|Publication number||US7811951 B2|
|Application number||US 12/543,758|
|Publication date||Oct 12, 2010|
|Priority date||Aug 26, 2005|
|Also published as||CA2627619A1, CA2627619C, EP1917394A1, US7582577, US20070049142, US20100006250, WO2007025193A1|
|Publication number||12543758, 543758, US 7811951 B2, US 7811951B2, US-B2-7811951, US7811951 B2, US7811951B2|
|Inventors||Kenneth Douglas Vinson|
|Original Assignee||The Procter & Gamble Company|
|Export Citation||BiBTeX, EndNote, RefMan|
|Patent Citations (47), Non-Patent Citations (1), Classifications (13), Legal Events (2)|
|External Links: USPTO, USPTO Assignment, Espacenet|
The present application is a continuation of prior U.S. application Ser. No. 11/387,301 filed Mar. 23, 2006, now U.S. Pat. No. 7,582,577 which claims the benefit of U.S. Provisional Application No. 60/711,736 filed Aug. 26, 2005 and claims the benefit of U.S. Provisional Application No. 60/772,107 filed Feb. 10, 2006.
The present invention relates to fibrous structures comprising an oil system, sanitary tissue products comprising such fibrous structures and processes for making such fibrous structures and/or sanitary tissue products. More particularly, the present invention relates to fibrous structures comprising an oil system comprising a non-silicone oil comprising a triglyceride having a fatty acid profile containing a palmitic acid content of greater than about 15 wt %, sanitary tissue products comprising such fibrous structures and processes for making such fibrous structures.
Fibrous structures, such as sanitary tissue products, have utilized oils, especially silicone oils, in the past to provide surface softening. However, consumers of fibrous structures continue to desire even more softness that is not deliverable solely by surface softening techniques and/or silicone oils. In other words, there is still an existing need for fibrous structures that exhibit even more softness than what can be delivered by surface softening techniques and/or silicone oils.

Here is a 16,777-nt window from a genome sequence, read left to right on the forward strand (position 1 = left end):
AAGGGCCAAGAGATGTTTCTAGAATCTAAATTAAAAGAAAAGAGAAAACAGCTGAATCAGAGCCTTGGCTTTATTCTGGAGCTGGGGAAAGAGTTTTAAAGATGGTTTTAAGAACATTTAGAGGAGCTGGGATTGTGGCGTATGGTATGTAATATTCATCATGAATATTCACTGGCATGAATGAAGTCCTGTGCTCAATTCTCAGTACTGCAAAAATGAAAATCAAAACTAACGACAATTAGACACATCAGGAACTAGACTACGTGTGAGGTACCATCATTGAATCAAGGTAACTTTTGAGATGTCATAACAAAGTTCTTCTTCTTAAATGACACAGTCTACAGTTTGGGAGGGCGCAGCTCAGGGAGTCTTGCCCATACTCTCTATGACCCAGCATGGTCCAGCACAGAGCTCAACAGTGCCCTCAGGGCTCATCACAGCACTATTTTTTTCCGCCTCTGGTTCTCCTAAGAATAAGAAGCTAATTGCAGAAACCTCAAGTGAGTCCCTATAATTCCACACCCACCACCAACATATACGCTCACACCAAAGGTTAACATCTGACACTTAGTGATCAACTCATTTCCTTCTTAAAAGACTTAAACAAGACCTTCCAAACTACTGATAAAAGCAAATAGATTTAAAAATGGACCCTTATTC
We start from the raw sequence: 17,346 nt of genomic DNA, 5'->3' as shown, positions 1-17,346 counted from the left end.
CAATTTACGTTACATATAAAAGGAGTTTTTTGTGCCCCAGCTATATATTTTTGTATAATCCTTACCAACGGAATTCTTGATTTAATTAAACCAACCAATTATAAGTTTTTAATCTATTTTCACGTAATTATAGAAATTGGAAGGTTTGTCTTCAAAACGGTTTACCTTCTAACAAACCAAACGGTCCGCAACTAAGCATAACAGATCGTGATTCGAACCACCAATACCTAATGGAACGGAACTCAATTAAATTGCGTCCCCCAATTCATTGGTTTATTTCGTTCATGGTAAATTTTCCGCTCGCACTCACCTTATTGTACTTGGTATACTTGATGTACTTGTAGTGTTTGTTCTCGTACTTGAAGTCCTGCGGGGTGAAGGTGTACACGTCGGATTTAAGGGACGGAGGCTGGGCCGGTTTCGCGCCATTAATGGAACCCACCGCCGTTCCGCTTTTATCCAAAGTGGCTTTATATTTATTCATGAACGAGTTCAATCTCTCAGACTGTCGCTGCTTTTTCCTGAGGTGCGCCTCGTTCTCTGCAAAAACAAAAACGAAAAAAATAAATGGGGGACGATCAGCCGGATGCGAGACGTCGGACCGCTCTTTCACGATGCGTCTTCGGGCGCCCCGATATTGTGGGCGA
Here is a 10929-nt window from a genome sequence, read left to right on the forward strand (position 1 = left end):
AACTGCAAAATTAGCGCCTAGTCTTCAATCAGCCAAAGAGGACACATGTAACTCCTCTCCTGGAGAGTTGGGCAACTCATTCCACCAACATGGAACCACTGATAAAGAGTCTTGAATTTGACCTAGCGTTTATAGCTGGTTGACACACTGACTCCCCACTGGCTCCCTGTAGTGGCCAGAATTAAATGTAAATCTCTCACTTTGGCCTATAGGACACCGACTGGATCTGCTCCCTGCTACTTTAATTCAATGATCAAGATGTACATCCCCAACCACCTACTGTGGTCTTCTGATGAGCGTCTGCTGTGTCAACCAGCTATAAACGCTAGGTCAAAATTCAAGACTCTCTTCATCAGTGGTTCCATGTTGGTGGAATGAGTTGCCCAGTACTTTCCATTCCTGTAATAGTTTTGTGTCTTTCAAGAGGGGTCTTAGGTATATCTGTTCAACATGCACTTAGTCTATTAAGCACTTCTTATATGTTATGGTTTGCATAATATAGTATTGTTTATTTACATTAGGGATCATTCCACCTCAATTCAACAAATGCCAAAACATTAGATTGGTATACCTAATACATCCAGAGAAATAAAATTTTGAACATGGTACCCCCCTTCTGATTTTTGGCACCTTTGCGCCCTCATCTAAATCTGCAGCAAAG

The present invention fulfills the need described above by providing a fibrous structure comprising an oil system comprising a non-silicone oil, sanitary tissue products comprising such fibrous structures and processes for making such fibrous structures and/or sanitary tissue products.
In one example of the present invention, a fibrous structure comprising an oil system comprising a non-silicone oil comprising triglyceride having a fatty acid profile containing a palmitic acid content of greater than about 15 wt %, is provided.
In another example of the present invention, a fibrous structure comprising a non-silicone oil comprising a triglyceride having a fatty acid profile containing a palmitic acid content of greater than about 15 wt % and a silicone oil, wherein a surface of the fibrous structure comprise a greater weight percent of the silicone oil than the non-silicone oil, is provided.
In yet another example of the present invention, a single- or multi-ply sanitary tissue product comprising a fibrous structure in accordance with the present invention, is provided.
In still another example of the present invention, a process for making a fibrous structure, the process comprising the step of contacting a fibrous structure with an oil system comprising a non-silicone oil comprising a triglyceride having a fatty acid profile containing a palmitic acid content of greater than about 15 wt %, is provided.
Accordingly, the present invention provides fibrous structure comprising an oil system, sanitary tissue products comprising such fibrous structures and processes for making such fibrous structures and/or sanitary tissue products.